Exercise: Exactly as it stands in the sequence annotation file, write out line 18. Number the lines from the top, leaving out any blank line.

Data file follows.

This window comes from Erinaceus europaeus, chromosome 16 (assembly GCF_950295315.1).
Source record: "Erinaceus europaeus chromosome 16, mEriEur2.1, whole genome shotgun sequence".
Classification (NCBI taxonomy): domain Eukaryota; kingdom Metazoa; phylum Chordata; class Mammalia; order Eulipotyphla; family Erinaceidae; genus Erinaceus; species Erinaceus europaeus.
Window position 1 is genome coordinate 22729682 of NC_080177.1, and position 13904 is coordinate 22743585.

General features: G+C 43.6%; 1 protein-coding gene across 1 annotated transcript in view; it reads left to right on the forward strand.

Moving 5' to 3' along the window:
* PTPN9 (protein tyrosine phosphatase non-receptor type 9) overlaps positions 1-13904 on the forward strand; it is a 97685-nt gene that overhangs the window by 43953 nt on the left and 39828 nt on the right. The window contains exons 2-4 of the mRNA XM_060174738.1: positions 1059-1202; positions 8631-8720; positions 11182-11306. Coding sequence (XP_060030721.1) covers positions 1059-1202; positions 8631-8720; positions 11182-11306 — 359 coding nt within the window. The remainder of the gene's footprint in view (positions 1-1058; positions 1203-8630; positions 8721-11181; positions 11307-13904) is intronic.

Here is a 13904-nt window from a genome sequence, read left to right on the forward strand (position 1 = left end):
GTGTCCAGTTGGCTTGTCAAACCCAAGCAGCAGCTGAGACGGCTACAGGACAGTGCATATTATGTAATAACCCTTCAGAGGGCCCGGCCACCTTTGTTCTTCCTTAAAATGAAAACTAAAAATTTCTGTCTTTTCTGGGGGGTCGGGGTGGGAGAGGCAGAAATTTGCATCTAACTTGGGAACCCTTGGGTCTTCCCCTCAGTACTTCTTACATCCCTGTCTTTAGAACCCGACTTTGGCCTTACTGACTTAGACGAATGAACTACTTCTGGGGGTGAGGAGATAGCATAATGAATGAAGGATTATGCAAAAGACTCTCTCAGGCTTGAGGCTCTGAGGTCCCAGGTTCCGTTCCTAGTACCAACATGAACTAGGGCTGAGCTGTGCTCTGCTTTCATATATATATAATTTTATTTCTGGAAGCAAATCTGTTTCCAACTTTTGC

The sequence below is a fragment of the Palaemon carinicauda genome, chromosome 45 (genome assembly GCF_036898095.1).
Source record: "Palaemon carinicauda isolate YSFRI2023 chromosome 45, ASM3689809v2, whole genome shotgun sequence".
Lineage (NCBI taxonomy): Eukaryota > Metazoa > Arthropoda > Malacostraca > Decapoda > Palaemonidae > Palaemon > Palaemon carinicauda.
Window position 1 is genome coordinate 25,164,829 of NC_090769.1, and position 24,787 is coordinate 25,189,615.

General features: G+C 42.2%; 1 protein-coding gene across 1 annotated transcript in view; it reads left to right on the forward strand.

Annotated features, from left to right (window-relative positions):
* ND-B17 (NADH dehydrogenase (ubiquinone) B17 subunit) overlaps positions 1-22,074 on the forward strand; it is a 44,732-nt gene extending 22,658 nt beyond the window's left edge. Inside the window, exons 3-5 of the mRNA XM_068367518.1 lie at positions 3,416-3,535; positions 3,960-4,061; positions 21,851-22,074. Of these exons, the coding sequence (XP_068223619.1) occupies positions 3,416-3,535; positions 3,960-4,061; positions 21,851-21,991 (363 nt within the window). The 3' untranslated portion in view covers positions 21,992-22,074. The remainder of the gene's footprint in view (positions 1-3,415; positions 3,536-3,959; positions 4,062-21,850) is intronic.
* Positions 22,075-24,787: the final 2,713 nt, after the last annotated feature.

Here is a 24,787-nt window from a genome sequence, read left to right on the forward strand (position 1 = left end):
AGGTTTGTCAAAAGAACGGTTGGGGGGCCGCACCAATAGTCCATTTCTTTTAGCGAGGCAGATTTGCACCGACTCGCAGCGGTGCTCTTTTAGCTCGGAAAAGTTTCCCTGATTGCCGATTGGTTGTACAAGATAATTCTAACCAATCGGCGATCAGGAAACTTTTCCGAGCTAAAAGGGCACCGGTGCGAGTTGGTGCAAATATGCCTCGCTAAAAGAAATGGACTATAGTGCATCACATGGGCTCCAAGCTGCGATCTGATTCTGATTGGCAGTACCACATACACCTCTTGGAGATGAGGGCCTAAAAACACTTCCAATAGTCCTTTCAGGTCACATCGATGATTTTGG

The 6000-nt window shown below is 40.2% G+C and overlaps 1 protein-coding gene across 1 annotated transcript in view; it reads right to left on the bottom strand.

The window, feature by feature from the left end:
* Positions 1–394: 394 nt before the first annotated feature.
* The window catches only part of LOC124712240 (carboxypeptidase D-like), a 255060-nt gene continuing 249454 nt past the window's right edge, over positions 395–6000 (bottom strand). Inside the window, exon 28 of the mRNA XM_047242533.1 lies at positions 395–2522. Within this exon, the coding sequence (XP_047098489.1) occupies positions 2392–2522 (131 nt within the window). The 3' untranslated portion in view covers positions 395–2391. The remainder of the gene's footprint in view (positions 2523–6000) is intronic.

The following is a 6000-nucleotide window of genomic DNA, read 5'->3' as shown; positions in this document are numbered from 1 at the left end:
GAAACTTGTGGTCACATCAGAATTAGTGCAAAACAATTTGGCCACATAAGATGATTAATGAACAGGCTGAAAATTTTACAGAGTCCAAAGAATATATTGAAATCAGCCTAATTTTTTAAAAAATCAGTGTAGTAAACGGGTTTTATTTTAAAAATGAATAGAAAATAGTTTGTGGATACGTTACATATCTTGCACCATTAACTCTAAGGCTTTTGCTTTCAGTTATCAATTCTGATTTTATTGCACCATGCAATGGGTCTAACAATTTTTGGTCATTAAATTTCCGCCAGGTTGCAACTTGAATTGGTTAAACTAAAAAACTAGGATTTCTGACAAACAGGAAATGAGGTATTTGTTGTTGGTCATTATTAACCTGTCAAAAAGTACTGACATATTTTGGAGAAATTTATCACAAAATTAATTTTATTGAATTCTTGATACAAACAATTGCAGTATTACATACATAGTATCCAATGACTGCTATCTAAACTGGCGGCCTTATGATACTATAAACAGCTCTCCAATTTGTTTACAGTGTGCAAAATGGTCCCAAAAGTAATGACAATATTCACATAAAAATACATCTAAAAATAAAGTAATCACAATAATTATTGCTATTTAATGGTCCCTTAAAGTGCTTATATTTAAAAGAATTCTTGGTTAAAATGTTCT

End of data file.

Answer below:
Here is a 24,787-nt window from a genome sequence, read left to right on the forward strand (position 1 = left end):